Virtual Museum of Canada
Jardin botanique de Montréal 
Centre for Forest Research

Transcription of video clip Cells and other organisms

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Endomycorrhizal symbiosis

Gigaspora gigantea fungus and barrel medic roots (Medicago truncatula)

Drawing of a root's surface and of a mycorrhizal fungus

© Jardin botanique de Montréal
The fungus, in yellow. The root, in gray.

Exchanges of nutrients between the Gigaspora gigantea fungus and the host plant take place deep inside the plant's roots.

How does the fungus manage this?

Grapgic representation of a mycorrhizal fungus' appressorium

© Andrea Genre
In beige, the appressorium. In yellow, the root's cells.

When it contacts a root's surface, the fungus forms a sort of suction pad called an appressorium. The plant quickly reacts.

The epidermal cells prepare to be penetrated. Their nuclei react to the chemical signals from the fungus and surround it with a special compartment.

The fungus easily traverses the cells and makes its way to the root's inner bark.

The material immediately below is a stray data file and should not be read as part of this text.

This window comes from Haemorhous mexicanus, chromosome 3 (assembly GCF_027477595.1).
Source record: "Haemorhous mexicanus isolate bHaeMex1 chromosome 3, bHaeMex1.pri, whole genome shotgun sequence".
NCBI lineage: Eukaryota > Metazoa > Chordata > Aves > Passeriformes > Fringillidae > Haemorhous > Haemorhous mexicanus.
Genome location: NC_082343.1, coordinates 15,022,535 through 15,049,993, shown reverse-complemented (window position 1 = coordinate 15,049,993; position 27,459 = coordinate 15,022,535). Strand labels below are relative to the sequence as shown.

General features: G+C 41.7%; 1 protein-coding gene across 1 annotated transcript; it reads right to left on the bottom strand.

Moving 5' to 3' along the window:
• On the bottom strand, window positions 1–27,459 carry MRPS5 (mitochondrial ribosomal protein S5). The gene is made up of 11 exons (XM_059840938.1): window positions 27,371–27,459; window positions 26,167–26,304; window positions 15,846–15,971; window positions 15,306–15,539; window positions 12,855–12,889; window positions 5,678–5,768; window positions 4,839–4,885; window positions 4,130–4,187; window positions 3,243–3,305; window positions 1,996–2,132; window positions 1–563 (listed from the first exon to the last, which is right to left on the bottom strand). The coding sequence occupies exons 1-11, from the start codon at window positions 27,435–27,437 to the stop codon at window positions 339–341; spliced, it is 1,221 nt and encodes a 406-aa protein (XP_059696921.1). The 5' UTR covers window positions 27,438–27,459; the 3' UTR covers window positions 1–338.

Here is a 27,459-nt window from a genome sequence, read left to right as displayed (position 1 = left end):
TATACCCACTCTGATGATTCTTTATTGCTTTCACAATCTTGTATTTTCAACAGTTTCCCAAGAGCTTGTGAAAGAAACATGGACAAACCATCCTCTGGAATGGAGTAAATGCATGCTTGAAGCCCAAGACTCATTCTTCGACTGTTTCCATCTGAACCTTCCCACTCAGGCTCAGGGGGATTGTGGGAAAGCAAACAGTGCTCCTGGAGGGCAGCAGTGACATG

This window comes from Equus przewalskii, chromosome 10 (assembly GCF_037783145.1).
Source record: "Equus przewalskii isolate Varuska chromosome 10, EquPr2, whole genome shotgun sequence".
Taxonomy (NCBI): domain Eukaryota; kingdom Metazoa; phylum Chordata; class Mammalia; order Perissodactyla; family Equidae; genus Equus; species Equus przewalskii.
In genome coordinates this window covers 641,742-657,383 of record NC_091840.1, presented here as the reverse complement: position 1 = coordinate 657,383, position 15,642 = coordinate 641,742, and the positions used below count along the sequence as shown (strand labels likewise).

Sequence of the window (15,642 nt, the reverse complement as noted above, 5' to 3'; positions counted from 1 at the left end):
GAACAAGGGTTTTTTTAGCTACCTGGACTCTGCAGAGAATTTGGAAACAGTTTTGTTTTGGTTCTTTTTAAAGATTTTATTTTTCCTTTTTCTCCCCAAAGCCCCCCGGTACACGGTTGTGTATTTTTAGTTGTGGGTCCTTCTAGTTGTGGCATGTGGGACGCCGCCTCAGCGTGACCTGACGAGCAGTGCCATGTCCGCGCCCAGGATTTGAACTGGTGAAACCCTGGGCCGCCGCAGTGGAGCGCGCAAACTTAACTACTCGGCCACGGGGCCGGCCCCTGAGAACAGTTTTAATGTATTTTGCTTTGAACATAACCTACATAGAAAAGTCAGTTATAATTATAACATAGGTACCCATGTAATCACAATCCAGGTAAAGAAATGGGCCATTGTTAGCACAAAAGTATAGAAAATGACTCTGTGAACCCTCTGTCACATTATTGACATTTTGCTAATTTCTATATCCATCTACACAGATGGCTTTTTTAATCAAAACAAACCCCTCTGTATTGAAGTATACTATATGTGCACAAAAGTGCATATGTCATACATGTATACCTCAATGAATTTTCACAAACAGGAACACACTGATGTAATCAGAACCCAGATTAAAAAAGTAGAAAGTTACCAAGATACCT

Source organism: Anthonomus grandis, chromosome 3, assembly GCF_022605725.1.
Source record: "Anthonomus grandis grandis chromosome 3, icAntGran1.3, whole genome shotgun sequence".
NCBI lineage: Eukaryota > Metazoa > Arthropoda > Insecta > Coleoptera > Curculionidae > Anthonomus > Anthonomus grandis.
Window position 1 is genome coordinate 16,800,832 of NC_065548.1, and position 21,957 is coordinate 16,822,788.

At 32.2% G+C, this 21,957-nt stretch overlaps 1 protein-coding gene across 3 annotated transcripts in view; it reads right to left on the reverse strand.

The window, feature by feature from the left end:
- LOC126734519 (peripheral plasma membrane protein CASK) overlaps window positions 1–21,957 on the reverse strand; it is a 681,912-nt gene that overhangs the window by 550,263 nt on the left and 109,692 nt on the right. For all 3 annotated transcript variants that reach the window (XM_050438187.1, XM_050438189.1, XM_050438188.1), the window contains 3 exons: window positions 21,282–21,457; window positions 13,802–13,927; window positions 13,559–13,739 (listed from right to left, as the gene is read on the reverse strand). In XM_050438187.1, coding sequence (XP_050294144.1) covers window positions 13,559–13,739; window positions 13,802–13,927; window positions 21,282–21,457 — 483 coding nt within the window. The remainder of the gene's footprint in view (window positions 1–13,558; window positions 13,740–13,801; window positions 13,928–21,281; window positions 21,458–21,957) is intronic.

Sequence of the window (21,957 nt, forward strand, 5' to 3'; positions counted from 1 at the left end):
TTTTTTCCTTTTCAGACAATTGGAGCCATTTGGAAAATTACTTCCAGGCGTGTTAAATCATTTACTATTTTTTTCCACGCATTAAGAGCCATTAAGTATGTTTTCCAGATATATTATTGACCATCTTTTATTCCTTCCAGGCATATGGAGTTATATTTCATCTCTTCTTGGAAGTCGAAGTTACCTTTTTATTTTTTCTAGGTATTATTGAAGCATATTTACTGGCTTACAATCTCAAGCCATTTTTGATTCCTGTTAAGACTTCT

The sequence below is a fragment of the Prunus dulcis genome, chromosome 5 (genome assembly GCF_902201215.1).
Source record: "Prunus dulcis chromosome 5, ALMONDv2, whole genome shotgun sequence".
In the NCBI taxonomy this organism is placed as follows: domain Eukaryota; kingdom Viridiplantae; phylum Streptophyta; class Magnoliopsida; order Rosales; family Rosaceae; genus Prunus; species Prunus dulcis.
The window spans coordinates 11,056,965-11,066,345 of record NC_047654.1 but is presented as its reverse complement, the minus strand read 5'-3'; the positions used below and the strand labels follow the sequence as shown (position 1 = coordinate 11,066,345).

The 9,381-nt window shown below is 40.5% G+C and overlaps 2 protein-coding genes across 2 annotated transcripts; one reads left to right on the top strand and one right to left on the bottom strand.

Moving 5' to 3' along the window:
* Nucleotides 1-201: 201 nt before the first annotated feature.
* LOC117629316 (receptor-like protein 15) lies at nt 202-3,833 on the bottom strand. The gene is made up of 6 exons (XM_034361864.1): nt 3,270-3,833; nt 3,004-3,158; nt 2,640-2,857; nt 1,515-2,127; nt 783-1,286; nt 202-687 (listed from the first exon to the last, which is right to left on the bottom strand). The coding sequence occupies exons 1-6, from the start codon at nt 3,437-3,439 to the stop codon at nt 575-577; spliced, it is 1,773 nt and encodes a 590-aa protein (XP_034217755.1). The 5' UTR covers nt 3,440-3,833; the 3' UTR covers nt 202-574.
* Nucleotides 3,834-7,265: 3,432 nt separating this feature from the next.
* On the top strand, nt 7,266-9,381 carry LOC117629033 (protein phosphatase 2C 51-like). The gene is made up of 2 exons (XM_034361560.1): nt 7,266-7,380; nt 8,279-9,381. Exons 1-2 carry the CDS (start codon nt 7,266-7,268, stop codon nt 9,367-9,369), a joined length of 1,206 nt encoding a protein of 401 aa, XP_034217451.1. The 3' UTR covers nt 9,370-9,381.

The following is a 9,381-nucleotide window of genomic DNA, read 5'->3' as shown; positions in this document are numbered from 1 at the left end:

Once the fungus reaches the inner cells, it goes into the spaces between the cells. The adjacent cells react to its presence and let it in.
Gigaspora has succeeded. These colonized cells are in direct contact with the endoderm.
The endoderm controls exchanges of nutrients between the root's bark and its conducting tissues.

Graphic representation of a mycorhizal fungus' arbuscules

© Andrea Genre
Around the round nucleus, the arbuscules.

Inside these cells, the fungus forms ramifications that increase the surface for exchanges between the partners.

It is here, inside these arbuscules, that nutrients are exchanged. In exchange for glucose, the fungus provides the plant with water and minerals extracted from the soil.

Many trees establish mycorrhizal symbioses such as barrel medic's that was shown here.

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